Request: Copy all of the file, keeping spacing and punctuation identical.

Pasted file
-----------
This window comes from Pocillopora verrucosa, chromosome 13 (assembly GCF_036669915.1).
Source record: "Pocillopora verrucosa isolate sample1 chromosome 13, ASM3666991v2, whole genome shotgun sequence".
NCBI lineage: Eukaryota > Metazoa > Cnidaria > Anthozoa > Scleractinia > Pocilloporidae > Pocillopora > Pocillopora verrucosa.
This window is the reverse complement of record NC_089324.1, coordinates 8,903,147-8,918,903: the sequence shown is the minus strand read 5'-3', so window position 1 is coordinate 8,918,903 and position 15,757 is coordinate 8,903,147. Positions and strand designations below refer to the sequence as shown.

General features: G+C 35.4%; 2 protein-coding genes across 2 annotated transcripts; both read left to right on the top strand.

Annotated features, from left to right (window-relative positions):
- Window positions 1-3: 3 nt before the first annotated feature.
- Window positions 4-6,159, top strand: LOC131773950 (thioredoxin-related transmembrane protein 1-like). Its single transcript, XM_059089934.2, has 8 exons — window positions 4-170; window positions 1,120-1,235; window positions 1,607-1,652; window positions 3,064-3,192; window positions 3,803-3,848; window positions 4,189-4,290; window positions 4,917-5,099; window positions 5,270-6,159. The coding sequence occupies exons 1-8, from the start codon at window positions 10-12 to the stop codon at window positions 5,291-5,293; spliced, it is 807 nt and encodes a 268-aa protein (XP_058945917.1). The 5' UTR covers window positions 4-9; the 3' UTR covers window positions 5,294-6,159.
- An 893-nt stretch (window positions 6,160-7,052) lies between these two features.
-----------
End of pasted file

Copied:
This window comes from Pocillopora verrucosa, chromosome 13 (assembly GCF_036669915.1).
Source record: "Pocillopora verrucosa isolate sample1 chromosome 13, ASM3666991v2, whole genome shotgun sequence".
NCBI lineage: Eukaryota > Metazoa > Cnidaria > Anthozoa > Scleractinia > Pocilloporidae > Pocillopora > Pocillopora verrucosa.
This window is the reverse complement of record NC_089324.1, coordinates 8,903,147-8,918,903: the sequence shown is the minus strand read 5'-3', so window position 1 is coordinate 8,918,903 and position 15,757 is coordinate 8,903,147. Positions and strand designations below refer to the sequence as shown.

General features: G+C 35.4%; 2 protein-coding genes across 2 annotated transcripts; both read left to right on the top strand.

Annotated features, from left to right (window-relative positions):
- Window positions 1-3: 3 nt before the first annotated feature.
- Window positions 4-6,159, top strand: LOC131773950 (thioredoxin-related transmembrane protein 1-like). Its single transcript, XM_059089934.2, has 8 exons — window positions 4-170; window positions 1,120-1,235; window positions 1,607-1,652; window positions 3,064-3,192; window positions 3,803-3,848; window positions 4,189-4,290; window positions 4,917-5,099; window positions 5,270-6,159. The coding sequence occupies exons 1-8, from the start codon at window positions 10-12 to the stop codon at window positions 5,291-5,293; spliced, it is 807 nt and encodes a 268-aa protein (XP_058945917.1). The 5' UTR covers window positions 4-9; the 3' UTR covers window positions 5,294-6,159.
- An 893-nt stretch (window positions 6,160-7,052) lies between these two features.